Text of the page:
What is Plasmodium Falciparum?

J.M. Willhite

The protozoan parasite responsible for the development of a potentially fatal form of malarial infection in humans is known as Plasmodium falciparum. Associated with the most serious presentations of malaria, Plasmodium falciparum may be transmitted through a bite from an infected mosquito or receiving a blood transfusion from an infected individual. Considered a medical emergency, the resulting malarial infection necessitates immediate hospitalization and the administration of anti-malarial medications. If left untreated, a Plasmodium falciparum presence can devastate an individual’s blood cells and cause widespread organ failure.

Plasmodium falciparum parasite is often spread by mosquitoes.
Plasmodium falciparum parasite is often spread by mosquitoes.

Individuals who acquire a malarial infection may remain asymptomatic, meaning they experience no symptoms, for up to one year following initial exposure. More frequently, infected individuals begin to exhibit a diverse range of signs and symptoms within one month of exposure. The most common symptoms associated with this parasitic infection are flu-like in their presentation, such as nausea, chills, and vomiting. Some individuals may develop a yellowish hue to their skin, a condition known as jaundice, or bloody stool. Additional symptoms associated with the presence of Plasmodium falciparum include profuse sweating, muscle discomfort, and headaches.

Malaria can be spread via a contaminated blood transfusion.
Malaria can be spread via a contaminated blood transfusion.

If left untreated, the presence of malarial infection can induce life-threatening complications. The destruction of red blood cells that presents with the manifestation of this protozoan parasite can result in hemolytic anemia, which occurs when red blood cells reach dangerously low levels. Extensive organ failure may also occur due to the disruption of proper blood cell balance. Additionally, individuals may hemorrhage or develop meningitis in the presence of widespread parasitic infection.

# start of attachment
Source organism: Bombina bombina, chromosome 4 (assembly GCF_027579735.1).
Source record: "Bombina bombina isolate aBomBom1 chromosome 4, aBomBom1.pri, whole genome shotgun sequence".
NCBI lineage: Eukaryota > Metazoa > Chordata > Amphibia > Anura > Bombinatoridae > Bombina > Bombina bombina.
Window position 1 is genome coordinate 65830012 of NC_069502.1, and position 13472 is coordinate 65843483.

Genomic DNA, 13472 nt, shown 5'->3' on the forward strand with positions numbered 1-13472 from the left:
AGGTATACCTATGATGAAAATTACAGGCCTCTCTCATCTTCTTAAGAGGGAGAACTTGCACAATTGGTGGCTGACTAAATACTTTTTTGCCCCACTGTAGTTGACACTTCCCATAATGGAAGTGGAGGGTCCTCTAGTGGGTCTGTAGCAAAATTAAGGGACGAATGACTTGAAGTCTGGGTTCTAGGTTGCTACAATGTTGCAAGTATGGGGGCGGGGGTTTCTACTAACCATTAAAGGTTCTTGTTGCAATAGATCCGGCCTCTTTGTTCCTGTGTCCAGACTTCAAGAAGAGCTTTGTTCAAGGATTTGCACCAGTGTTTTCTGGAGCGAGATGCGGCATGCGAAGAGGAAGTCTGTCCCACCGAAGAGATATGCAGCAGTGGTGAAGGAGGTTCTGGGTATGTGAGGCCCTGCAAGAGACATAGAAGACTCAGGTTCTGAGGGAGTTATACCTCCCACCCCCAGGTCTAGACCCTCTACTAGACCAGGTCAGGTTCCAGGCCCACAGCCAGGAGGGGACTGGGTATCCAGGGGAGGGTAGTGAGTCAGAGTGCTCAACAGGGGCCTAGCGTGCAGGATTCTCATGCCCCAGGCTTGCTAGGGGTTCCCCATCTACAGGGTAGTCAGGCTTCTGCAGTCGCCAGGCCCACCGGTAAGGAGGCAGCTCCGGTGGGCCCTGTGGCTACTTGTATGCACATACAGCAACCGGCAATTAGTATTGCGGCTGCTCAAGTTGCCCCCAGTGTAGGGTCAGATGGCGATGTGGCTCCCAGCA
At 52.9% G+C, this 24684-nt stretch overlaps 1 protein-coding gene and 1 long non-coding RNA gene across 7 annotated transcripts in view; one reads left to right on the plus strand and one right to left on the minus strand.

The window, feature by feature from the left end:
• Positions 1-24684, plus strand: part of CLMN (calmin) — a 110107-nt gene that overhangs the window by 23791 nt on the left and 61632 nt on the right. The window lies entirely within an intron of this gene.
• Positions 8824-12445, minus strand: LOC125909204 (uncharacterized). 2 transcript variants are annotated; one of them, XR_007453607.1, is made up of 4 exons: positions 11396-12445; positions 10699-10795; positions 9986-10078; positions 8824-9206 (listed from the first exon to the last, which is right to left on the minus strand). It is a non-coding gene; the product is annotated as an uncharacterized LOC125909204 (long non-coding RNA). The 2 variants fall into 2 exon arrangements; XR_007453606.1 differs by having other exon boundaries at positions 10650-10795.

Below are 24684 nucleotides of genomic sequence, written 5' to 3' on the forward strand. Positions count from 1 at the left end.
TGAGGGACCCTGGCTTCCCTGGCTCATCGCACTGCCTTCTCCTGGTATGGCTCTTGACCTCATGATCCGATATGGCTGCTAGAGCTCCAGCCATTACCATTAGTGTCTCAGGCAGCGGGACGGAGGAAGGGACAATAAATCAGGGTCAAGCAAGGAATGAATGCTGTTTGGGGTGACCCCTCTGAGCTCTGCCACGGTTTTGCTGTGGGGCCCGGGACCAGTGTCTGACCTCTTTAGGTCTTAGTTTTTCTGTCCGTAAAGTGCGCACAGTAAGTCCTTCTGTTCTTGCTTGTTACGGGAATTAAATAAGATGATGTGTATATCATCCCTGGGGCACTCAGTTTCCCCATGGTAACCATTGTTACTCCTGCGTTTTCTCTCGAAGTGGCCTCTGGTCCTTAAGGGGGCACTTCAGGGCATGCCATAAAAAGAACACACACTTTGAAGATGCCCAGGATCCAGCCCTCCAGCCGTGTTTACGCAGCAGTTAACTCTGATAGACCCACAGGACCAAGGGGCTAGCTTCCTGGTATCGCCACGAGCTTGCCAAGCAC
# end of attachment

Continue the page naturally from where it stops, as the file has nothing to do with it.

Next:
Carried by infected mosquitoes, Plasmodium falciparum settles in the liver before ultimately invading the blood stream where it attacks and destroys red blood cells. The resulting annihilation of red blood cells contributes to the development of malarial-induced anemia. Once the parasite enters the liver, it matures and produces aggressive “offspring” known as merozoites. The liver is soon overrun with merozoites that continue to reproduce and mature causing their host cells to rupture, spilling the parasitic organisms into the blood stream. The presence of resulting infection, known as malaria, can result in an anemic condition if the invasive contagion remains untreated.

Frequently diagnosed through a physical examination and blood test, the presence of Plasmodium falciparum is generally treated with the aggressive administration of anti-malarial medications, such as hydroxychloroquine sulfate and chloroquine hydrochloride. Individuals may also be given intravenous (IV) nutrients and fluids to help stabilize their condition and prevent complications, including dehydration. In cases where the parasitic presence has become invasive to the respiratory system or has otherwise compromised respiration, mechanical ventilation may be utilized to ease breathing.

Individuals should demonstrate proactive measures to prevent contracting or spreading Plasmodium falciparum. Those who are traveling to areas where Plasmodium falciparum is known to be of concern are encouraged to take anti-malarial medications prior to leaving and upon returning home. Since the congenital transmission of malarial infection is possible, pregnant women at risk for such parasitic exposure may be encouraged to take anti-malarial medications.

During hospitalization, fluid and electrolyte replacement is typically necessary.
During hospitalization, fluid and electrolyte replacement is typically necessary.

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